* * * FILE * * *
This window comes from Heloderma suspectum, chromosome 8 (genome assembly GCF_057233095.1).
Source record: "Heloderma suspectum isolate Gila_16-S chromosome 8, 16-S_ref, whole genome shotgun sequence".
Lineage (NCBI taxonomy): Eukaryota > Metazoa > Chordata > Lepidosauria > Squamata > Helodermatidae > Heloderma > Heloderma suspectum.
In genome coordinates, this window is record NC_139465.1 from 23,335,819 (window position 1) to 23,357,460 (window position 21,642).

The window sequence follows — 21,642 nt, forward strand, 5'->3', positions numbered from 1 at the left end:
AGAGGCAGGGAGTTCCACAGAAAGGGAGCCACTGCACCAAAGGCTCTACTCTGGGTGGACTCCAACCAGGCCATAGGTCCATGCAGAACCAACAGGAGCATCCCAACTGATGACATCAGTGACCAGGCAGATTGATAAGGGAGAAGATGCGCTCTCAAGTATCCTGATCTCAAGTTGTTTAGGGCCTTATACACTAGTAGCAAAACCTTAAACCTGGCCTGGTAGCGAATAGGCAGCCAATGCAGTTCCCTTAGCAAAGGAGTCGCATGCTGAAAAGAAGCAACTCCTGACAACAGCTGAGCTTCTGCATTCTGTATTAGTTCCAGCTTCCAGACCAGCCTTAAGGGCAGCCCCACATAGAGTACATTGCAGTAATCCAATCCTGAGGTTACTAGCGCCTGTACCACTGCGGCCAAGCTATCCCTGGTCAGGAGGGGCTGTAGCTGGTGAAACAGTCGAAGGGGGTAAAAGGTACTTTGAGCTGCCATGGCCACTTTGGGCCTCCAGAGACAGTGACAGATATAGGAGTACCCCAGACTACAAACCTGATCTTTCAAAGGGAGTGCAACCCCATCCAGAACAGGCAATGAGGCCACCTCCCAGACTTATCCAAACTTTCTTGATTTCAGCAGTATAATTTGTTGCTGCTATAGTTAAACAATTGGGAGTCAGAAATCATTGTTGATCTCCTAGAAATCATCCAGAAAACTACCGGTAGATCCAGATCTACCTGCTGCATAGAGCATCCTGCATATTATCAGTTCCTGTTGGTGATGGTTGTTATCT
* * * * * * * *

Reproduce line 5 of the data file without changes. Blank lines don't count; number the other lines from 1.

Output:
The window sequence follows — 21,642 nt, forward strand, 5'->3', positions numbered from 1 at the left end: